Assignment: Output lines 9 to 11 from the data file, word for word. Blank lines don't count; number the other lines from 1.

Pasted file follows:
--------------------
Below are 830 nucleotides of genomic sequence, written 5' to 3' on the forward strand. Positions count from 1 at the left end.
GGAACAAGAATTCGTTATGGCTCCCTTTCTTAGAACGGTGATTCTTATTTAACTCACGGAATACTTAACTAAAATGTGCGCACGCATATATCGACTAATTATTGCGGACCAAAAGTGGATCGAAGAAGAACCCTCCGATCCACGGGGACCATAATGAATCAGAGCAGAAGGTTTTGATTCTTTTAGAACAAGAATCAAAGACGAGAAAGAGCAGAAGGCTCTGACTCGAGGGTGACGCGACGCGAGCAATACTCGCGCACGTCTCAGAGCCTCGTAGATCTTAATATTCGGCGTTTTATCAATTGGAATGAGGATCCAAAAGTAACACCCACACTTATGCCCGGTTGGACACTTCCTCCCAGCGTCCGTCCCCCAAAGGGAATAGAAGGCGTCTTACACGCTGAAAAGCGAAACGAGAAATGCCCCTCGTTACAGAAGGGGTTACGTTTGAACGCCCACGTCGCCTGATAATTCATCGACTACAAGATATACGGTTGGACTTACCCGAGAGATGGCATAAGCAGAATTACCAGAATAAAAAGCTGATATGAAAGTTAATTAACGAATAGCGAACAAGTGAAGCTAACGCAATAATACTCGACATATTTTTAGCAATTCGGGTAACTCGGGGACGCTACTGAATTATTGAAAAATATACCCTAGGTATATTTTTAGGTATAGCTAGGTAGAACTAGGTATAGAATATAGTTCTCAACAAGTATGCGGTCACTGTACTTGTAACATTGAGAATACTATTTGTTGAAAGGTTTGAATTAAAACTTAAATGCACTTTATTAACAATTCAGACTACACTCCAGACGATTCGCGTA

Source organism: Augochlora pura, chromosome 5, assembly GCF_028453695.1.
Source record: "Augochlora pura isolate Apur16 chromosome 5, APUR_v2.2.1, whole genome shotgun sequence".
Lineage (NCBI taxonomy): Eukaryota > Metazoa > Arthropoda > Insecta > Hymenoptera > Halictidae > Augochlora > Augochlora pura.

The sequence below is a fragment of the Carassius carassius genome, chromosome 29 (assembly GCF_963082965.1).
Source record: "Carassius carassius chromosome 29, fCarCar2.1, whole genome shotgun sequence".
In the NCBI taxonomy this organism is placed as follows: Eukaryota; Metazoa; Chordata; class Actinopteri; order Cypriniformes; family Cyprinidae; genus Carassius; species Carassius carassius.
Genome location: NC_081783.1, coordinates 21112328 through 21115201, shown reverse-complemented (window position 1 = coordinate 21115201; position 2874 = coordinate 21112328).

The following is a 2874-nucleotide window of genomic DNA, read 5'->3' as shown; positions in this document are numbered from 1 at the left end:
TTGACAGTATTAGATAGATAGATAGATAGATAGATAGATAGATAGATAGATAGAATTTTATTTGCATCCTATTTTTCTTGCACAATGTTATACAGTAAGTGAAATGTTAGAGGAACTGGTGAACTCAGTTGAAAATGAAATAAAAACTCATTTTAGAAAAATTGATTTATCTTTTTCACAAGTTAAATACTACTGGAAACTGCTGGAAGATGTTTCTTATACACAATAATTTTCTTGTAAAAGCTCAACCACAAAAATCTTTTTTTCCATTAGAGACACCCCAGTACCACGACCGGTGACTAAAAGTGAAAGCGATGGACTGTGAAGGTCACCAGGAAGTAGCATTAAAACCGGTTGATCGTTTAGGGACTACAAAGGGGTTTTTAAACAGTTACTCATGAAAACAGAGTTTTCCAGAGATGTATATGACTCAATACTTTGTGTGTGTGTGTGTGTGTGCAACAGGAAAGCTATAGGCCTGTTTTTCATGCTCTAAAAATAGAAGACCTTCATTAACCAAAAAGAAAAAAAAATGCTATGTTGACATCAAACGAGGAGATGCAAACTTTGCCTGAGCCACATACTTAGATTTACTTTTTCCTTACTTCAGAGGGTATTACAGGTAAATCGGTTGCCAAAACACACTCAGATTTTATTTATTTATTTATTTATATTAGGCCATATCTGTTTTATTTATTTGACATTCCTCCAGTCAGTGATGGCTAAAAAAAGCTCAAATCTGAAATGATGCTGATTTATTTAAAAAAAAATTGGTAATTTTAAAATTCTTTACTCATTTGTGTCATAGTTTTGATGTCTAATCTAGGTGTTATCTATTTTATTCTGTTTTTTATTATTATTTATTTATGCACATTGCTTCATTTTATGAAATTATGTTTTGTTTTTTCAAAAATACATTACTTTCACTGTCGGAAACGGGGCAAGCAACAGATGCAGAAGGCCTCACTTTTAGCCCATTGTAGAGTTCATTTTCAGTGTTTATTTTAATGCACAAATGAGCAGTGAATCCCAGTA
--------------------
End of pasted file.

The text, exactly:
Genome location: NC_081783.1, coordinates 21112328 through 21115201, shown reverse-complemented (window position 1 = coordinate 21115201; position 2874 = coordinate 21112328).

The following is a 2874-nucleotide window of genomic DNA, read 5'->3' as shown; positions in this document are numbered from 1 at the left end:
TTGACAGTATTAGATAGATAGATAGATAGATAGATAGATAGATAGATAGATAGAATTTTATTTGCATCCTATTTTTCTTGCACAATGTTATACAGTAAGTGAAATGTTAGAGGAACTGGTGAACTCAGTTGAAAATGAAATAAAAACTCATTTTAGAAAAATTGATTTATCTTTTTCACAAGTTAAATACTACTGGAAACTGCTGGAAGATGTTTCTTATACACAATAATTTTCTTGTAAAAGCTCAACCACAAAAATCTTTTTTTCCATTAGAGACACCCCAGTACCACGACCGGTGACTAAAAGTGAAAGCGATGGACTGTGAAGGTCACCAGGAAGTAGCATTAAAACCGGTTGATCGTTTAGGGACTACAAAGGGGTTTTTAAACAGTTACTCATGAAAACAGAGTTTTCCAGAGATGTATATGACTCAATACTTTGTGTGTGTGTGTGTGTGTGCAACAGGAAAGCTATAGGCCTGTTTTTCATGCTCTAAAAATAGAAGACCTTCATTAACCAAAAAGAAAAAAAAATGCTATGTTGACATCAAACGAGGAGATGCAAACTTTGCCTGAGCCACATACTTAGATTTACTTTTTCCTTACTTCAGAGGGTATTACAGGTAAATCGGTTGCCAAAACACACTCAGATTTTATTTATTTATTTATTTATATTAGGCCATATCTGTTTTATTTATTTGACATTCCTCCAGTCAGTGATGGCTAAAAAAAGCTCAAATCTGAAATGATGCTGATTTATTTAAAAAAAAATTGGTAATTTTAAAATTCTTTACTCATTTGTGTCATAGTTTTGATGTCTAATCTAGGTGTTATCTATTTTATTCTGTTTTTTATTATTATTTATTTATGCACATTGCTTCATTTTATGAAATTATGTTTTGTTTTTTCAAAAATACATTACTTTCACTGTCGGAAACGGGGCAAGCAACAGATGCAGAAGGCCTCACTTTTAGCCCATTGTAGAGTTCATTTTCAGTGTTTATTTTAATGCACAAATGAGCAGTGAATCCCAGTA